Blackberries

Working the harvest

Working hours

When the crop is ready for harvest, the farmer will expect high productivity, and may even ask you to work for 6–7 days per week. However, in agricultural regions with limited tourist activities, it can be to your advantage to fit the maximum number of hours per week so that you can get back to traveling as soon as possible. The weeks tend to go by more quickly when you work every day… so why not?

Working hours may vary between businesses and crops. Work hours for summer harvesting activities start early in day, often around 6.30 am when temperatures are cooler. These activities may finish by 2 pm, or may continue as late as 5 pm.

Spring, autumn and winter work activities begin after the sun has risen and temperatures warmed up a little, typically starting around 8 or 9 am. These workdays usually run until 4 or 5 pm.

Remember that these jobs require a good level of physical fitness, as they will use muscles you did not even know existed!

Nevertheless, this type of work is accessible for most people. Everyone can find their niche in this kind of job, as long as they have willpower and courage.


Salary terms and conditions

Pay rates vary according to the farms and the different types of jobs. They can be paid weekly, by the hour, or by production (e.g. per basket, per tree, per punnet). Employers pay pickers every week or every 2 weeks.

We would advise you to ask about payment before starting and if the amount is not fixed to ask for an approximate range.

When the pay rate is based on your productivity, don’t be surprised if you do not earn as much as you had hoped in your first pay packet, but persevere so that you will get more next time.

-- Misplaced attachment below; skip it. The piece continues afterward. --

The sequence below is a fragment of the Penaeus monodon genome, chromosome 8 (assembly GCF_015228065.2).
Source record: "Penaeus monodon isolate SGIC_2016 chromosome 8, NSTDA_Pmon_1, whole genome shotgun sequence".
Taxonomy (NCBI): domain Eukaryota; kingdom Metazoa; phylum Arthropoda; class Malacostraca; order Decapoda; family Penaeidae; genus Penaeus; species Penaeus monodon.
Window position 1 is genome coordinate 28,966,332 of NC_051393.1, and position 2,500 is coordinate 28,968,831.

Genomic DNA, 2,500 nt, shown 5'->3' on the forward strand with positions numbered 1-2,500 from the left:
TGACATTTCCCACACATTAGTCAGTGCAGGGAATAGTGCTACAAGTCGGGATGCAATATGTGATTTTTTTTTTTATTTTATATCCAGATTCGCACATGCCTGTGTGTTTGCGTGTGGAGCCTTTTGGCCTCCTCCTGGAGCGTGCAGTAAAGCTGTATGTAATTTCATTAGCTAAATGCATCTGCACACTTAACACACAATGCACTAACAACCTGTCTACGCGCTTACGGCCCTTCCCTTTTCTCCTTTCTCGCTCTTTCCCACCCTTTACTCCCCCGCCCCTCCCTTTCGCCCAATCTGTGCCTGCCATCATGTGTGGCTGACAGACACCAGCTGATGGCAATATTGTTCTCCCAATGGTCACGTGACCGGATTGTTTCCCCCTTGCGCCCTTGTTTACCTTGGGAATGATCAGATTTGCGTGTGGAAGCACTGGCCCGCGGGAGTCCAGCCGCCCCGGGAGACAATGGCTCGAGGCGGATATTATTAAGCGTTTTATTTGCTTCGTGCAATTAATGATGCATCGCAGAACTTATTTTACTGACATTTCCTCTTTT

Getting to and from work

Public transport options in regional Tasmania are limited, so it is usually easier to find a job when you can provide your own car, or when you are travelling with others who you can help you travel to and from the worksite. For information on license requirements for overseas visitors, visit www.transport.tas.gov.au/licensing/newtotas.


On-site accommodation

Caravans, tents or rooms may be offered to pickers as part of their work package. If this is not the case, the best solution is to live in caravan parks or backpacker hostels nearby, or to bring your campervan to the property.

Some farms provide kitchens and laundry (washing machines and dryers) for their employees. Find out in advance about the facilities on the farm and how much you will be charged for their use.


Adequate clothing

Most seasonal labour activities take place outdoors in regional areas of Tasmania. Tasmanian weather conditions can be variable and change quickly, so it is advisable to pack a change of clothes for all seasons.

Make sure you have plastic boots, trousers, and long sleeved t-shirts to protect you from insects, scratches from tree branches and from sunburn.

A hat is essential as it covers the back of your neck, your forehead and face. A rain jacket could be useful (sometimes supplied by your employer). Also remember to bring bottles of water, sunscreen and insect repellent so you can stay calm even when under attack!